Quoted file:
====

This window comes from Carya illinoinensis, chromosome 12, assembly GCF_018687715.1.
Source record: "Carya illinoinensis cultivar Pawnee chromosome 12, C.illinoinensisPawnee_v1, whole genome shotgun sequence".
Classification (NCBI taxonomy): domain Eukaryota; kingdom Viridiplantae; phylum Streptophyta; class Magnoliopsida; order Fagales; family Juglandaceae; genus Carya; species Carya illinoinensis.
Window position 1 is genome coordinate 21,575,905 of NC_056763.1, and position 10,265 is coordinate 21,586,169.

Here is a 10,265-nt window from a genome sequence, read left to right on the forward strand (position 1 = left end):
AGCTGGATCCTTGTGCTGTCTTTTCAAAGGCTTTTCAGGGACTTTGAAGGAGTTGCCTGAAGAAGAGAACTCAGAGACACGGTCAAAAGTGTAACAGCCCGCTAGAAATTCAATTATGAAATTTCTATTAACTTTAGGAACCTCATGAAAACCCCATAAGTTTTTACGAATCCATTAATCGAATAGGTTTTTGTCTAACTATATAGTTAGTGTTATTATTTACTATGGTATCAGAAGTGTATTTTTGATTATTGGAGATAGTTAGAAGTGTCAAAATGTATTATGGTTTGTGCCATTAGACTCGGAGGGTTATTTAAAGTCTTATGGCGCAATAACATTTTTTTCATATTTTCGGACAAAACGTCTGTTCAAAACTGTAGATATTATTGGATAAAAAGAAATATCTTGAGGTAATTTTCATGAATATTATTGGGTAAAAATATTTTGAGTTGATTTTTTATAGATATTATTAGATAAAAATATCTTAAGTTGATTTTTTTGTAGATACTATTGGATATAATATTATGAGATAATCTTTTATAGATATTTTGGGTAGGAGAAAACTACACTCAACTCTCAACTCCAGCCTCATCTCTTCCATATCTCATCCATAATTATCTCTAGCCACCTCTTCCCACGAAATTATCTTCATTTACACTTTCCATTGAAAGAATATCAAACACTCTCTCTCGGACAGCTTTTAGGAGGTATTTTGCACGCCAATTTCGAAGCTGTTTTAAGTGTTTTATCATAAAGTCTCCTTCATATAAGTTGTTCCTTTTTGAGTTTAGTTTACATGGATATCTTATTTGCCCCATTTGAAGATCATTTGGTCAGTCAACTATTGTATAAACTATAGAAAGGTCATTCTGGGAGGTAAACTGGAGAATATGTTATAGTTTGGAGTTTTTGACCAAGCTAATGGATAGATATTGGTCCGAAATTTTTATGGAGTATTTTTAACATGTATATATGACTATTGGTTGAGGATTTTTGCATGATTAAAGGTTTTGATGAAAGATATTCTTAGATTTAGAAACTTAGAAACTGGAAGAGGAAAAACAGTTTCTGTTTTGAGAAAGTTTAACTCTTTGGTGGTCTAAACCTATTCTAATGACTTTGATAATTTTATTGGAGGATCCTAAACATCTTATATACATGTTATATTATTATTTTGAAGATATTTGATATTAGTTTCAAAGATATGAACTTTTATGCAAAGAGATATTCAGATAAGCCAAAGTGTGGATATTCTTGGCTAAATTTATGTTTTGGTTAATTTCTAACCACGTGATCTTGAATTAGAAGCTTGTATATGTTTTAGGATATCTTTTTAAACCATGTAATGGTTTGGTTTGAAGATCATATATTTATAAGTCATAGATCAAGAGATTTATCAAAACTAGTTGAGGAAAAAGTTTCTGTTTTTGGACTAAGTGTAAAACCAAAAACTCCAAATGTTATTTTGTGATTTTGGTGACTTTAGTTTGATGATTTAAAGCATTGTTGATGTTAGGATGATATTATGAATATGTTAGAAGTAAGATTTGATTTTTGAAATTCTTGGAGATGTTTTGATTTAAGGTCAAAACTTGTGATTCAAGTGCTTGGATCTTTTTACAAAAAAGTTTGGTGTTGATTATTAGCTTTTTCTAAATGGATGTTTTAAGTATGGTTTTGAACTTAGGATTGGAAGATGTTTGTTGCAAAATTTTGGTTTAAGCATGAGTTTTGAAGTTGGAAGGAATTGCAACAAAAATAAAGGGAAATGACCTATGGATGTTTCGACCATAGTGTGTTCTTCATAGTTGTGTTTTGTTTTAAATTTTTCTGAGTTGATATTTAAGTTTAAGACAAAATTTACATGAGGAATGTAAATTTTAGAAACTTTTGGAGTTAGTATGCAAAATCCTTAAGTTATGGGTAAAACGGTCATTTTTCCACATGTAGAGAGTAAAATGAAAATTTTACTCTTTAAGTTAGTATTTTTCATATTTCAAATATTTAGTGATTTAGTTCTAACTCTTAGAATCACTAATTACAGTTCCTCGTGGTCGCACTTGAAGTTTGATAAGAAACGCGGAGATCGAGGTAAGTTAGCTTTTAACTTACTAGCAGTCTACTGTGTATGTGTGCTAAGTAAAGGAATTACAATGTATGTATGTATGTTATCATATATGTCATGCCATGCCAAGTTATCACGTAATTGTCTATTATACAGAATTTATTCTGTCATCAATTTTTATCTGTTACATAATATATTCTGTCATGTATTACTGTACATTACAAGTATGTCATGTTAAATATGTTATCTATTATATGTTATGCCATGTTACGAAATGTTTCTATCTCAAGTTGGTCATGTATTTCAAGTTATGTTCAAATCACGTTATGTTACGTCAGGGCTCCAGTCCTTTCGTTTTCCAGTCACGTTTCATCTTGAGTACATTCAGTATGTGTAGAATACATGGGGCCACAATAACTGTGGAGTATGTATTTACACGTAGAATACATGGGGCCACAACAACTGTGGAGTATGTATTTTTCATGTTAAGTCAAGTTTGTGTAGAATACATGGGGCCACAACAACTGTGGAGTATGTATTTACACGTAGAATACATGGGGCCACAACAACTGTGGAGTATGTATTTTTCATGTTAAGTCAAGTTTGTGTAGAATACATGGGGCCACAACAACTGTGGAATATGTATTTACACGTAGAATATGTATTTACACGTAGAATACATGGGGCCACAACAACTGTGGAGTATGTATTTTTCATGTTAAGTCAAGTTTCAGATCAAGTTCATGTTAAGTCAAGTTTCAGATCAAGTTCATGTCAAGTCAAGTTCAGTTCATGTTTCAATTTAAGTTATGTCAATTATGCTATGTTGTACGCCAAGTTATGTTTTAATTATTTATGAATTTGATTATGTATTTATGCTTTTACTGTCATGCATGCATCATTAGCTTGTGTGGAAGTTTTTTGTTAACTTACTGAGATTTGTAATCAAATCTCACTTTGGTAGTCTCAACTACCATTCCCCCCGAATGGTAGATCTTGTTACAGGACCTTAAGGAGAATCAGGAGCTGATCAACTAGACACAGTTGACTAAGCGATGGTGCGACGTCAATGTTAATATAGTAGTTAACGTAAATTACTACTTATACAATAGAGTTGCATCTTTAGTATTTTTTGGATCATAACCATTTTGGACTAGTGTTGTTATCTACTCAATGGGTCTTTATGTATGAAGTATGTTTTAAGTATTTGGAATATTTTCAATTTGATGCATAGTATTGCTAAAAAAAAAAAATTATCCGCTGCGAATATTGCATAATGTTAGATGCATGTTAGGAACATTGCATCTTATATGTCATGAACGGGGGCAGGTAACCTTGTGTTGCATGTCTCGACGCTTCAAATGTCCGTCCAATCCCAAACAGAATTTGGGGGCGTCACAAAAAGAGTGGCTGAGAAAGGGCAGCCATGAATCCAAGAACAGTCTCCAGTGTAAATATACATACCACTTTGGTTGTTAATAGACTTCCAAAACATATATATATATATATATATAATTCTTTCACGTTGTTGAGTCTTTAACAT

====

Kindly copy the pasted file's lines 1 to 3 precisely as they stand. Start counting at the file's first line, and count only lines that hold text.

This window comes from Carya illinoinensis, chromosome 12, assembly GCF_018687715.1.
Source record: "Carya illinoinensis cultivar Pawnee chromosome 12, C.illinoinensisPawnee_v1, whole genome shotgun sequence".
Classification (NCBI taxonomy): domain Eukaryota; kingdom Viridiplantae; phylum Streptophyta; class Magnoliopsida; order Fagales; family Juglandaceae; genus Carya; species Carya illinoinensis.